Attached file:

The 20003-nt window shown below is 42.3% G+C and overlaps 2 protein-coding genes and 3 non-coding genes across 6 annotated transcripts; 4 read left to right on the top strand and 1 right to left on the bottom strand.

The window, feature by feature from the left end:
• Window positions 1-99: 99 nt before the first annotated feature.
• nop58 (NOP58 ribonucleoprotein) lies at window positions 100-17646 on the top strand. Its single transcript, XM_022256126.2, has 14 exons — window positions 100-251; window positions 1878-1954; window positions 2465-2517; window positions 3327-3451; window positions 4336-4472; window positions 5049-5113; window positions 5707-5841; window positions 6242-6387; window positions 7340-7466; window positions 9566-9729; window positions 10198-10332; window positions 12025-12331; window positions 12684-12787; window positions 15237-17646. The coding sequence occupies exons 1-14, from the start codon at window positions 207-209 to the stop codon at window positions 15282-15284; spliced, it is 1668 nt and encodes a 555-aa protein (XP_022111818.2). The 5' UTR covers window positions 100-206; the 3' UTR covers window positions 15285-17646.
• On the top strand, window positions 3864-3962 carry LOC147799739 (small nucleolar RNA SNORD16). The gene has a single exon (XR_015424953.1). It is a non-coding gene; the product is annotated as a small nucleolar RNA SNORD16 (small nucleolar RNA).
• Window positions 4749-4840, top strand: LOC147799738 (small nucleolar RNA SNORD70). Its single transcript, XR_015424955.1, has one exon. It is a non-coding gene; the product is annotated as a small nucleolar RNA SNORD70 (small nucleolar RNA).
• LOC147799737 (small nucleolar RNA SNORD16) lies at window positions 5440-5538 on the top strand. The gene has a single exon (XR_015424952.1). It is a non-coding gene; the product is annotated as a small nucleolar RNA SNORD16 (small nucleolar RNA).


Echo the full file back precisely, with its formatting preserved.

The 20003-nt window shown below is 42.3% G+C and overlaps 2 protein-coding genes and 3 non-coding genes across 6 annotated transcripts; 4 read left to right on the top strand and 1 right to left on the bottom strand.

The window, feature by feature from the left end:
• Window positions 1-99: 99 nt before the first annotated feature.
• nop58 (NOP58 ribonucleoprotein) lies at window positions 100-17646 on the top strand. Its single transcript, XM_022256126.2, has 14 exons — window positions 100-251; window positions 1878-1954; window positions 2465-2517; window positions 3327-3451; window positions 4336-4472; window positions 5049-5113; window positions 5707-5841; window positions 6242-6387; window positions 7340-7466; window positions 9566-9729; window positions 10198-10332; window positions 12025-12331; window positions 12684-12787; window positions 15237-17646. The coding sequence occupies exons 1-14, from the start codon at window positions 207-209 to the stop codon at window positions 15282-15284; spliced, it is 1668 nt and encodes a 555-aa protein (XP_022111818.2). The 5' UTR covers window positions 100-206; the 3' UTR covers window positions 15285-17646.
• On the top strand, window positions 3864-3962 carry LOC147799739 (small nucleolar RNA SNORD16). The gene has a single exon (XR_015424953.1). It is a non-coding gene; the product is annotated as a small nucleolar RNA SNORD16 (small nucleolar RNA).
• Window positions 4749-4840, top strand: LOC147799738 (small nucleolar RNA SNORD70). Its single transcript, XR_015424955.1, has one exon. It is a non-coding gene; the product is annotated as a small nucleolar RNA SNORD70 (small nucleolar RNA).
• LOC147799737 (small nucleolar RNA SNORD16) lies at window positions 5440-5538 on the top strand. The gene has a single exon (XR_015424952.1). It is a non-coding gene; the product is annotated as a small nucleolar RNA SNORD16 (small nucleolar RNA).